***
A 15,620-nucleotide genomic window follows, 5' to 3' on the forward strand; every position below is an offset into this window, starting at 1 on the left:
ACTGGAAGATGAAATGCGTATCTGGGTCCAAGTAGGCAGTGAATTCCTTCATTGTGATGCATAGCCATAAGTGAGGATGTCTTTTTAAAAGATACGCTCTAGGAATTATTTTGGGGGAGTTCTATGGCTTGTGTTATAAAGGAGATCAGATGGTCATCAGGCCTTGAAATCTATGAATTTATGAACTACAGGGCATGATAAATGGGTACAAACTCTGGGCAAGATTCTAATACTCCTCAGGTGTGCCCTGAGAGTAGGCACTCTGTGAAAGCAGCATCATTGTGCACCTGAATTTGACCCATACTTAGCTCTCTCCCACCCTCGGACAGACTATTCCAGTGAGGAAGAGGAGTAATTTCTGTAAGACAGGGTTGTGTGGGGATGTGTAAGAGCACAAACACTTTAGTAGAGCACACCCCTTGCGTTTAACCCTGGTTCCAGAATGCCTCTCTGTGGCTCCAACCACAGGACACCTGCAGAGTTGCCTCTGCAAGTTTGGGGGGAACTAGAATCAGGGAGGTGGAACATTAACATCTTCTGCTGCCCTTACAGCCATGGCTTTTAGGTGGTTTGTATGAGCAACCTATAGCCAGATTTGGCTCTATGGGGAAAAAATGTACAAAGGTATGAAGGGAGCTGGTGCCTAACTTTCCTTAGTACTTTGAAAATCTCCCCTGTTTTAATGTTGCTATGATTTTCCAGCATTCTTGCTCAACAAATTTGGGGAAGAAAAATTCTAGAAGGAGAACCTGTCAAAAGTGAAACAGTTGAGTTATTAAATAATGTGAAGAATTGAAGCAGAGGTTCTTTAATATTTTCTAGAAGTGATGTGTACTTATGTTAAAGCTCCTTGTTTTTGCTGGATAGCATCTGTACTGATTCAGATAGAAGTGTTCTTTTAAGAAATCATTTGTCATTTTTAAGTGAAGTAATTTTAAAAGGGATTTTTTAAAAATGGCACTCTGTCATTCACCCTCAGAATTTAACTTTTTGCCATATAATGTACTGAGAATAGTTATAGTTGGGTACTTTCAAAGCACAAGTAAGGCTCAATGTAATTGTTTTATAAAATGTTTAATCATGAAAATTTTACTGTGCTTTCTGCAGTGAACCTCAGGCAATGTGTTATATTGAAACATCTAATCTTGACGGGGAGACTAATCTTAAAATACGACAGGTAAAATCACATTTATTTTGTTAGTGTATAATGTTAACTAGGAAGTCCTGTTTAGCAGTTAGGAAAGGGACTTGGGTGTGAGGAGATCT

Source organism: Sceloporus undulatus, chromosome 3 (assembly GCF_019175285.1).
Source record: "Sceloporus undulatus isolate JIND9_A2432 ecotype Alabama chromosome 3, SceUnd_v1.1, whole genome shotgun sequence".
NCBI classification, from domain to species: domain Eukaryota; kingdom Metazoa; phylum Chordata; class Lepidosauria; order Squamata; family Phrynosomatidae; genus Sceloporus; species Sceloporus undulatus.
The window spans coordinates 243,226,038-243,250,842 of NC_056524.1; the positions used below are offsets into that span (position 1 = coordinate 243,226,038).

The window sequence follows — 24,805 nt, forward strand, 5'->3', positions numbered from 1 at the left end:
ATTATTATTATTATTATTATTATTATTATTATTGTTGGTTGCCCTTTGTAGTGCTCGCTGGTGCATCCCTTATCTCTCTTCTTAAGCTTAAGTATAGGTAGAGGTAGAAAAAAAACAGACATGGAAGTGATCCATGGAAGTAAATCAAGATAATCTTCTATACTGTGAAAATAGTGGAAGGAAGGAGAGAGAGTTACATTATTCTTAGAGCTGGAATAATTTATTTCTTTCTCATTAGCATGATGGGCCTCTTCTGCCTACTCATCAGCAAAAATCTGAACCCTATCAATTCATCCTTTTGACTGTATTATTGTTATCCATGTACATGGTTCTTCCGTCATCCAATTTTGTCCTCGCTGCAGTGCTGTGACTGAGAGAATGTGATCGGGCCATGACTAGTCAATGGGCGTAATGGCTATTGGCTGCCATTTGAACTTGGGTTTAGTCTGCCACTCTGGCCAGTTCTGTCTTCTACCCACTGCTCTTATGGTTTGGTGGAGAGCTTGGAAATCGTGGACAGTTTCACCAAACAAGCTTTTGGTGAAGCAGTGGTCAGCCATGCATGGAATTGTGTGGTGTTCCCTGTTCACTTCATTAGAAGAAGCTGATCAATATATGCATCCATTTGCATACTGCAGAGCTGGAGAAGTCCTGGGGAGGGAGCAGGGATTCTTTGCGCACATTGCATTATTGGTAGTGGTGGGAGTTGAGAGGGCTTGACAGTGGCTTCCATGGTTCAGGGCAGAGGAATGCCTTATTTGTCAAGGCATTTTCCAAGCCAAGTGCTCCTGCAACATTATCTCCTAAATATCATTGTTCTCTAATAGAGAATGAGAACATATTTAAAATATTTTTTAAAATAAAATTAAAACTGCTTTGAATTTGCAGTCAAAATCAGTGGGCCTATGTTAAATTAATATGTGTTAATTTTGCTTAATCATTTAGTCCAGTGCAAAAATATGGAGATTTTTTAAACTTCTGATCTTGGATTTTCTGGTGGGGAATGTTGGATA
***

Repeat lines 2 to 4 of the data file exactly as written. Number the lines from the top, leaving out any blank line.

ACTGGAAGATGAAATGCGTATCTGGGTCCAAGTAGGCAGTGAATTCCTTCATTGTGATGCATAGCCATAAGTGAGGATGTCTTTTTAAAAGATACGCTCTAGGAATTATTTTGGGGGAGTTCTATGGCTTGTGTTATAAAGGAGATCAGATGGTCATCAGGCCTTGAAATCTATGAATTTATGAACTACAGGGCATGATAAATGGGTACAAACTCTGGGCAAGATTCTAATACTCCTCAGGTGTGCCCTGAGAGTAGGCACTCTGTGAAAGCAGCATCATTGTGCACCTGAATTTGACCCATACTTAGCTCTCTCCCACCCTCGGACAGACTATTCCAGTGAGGAAGAGGAGTAATTTCTGTAAGACAGGGTTGTGTGGGGATGTGTAAGAGCACAAACACTTTAGTAGAGCACACCCCTTGCGTTTAACCCTGGTTCCAGAATGCCTCTCTGTGGCTCCAACCACAGGACACCTGCAGAGTTGCCTCTGCAAGTTTGGGGGGAACTAGAATCAGGGAGGTGGAACATTAACATCTTCTGCTGCCCTTACAGCCATGGCTTTTAGGTGGTTTGTATGAGCAACCTATAGCCAGATTTGGCTCTATGGGGAAAAAATGTACAAAGGTATGAAGGGAGCTGGTGCCTAACTTTCCTTAGTACTTTGAAAATCTCCCCTGTTTTAATGTTGCTATGATTTTCCAGCATTCTTGCTCAACAAATTTGGGGAAGAAAAATTCTAGAAGGAGAACCTGTCAAAAGTGAAACAGTTGAGTTATTAAATAATGTGAAGAATTGAAGCAGAGGTTCTTTAATATTTTCTAGAAGTGATGTGTACTTATGTTAAAGCTCCTTGTTTTTGCTGGATAGCATCTGTACTGATTCAGATAGAAGTGTTCTTTTAAGAAATCATTTGTCATTTTTAAGTGAAGTAATTTTAAAAGGGATTTTTTAAAAATGGCACTCTGTCATTCACCCTCAGAATTTAACTTTTTGCCATATAATGTACTGAGAATAGTTATAGTTGGGTACTTTCAAAGCACAAGTAAGGCTCAATGTAATTGTTTTATAAAATGTTTAATCATGAAAATTTTACTGTGCTTTCTGCAGTGAACCTCAGGCAATGTGTTATATTGAAACATCTAATCTTGACGGGGAGACTAATCTTAAAATACGACAGGTAAAATCACATTTATTTTGTTAGTGTATAATGTTAACTAGGAAGTCCTGTTTAGCAGTTAGGAAAGGGACTTGGGTGTGAGGAGATCT

Source organism: Sceloporus undulatus, chromosome 3 (assembly GCF_019175285.1).
Source record: "Sceloporus undulatus isolate JIND9_A2432 ecotype Alabama chromosome 3, SceUnd_v1.1, whole genome shotgun sequence".